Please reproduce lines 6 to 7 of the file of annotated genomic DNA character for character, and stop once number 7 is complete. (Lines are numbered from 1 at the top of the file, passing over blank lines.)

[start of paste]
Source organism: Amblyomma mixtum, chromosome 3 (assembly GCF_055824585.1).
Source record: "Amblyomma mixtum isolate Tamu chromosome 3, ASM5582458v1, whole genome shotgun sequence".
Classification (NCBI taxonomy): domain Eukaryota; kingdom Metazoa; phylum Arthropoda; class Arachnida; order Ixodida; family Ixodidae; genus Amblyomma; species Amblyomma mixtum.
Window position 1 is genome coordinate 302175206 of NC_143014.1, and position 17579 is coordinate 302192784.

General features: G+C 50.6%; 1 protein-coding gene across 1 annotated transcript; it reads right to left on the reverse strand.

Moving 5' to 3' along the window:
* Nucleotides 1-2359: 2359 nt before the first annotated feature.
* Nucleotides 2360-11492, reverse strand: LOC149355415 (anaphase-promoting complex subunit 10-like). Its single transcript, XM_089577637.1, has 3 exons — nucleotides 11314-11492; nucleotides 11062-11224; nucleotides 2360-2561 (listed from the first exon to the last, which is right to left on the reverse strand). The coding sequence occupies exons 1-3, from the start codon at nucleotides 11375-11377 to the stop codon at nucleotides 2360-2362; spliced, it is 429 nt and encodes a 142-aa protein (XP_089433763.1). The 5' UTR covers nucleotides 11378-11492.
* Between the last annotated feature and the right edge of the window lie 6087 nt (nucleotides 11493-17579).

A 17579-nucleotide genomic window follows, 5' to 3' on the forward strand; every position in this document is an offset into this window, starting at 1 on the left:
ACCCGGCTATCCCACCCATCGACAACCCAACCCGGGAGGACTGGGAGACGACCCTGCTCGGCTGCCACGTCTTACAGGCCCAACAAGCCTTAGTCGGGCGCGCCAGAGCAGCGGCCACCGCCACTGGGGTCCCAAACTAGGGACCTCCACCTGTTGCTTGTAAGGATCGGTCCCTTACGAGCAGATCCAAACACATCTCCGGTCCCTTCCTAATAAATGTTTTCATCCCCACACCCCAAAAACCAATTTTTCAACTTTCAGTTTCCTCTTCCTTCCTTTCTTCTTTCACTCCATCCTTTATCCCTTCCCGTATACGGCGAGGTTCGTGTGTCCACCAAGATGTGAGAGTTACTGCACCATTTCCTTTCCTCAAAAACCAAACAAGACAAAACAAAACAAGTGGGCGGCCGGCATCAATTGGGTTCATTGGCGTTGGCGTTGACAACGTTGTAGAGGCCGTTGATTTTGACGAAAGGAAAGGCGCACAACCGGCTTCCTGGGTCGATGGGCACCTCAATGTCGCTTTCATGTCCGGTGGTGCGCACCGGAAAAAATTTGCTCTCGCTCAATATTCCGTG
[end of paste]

Moving 5' to 3' along the window:
* Nucleotides 1-2359: 2359 nt before the first annotated feature.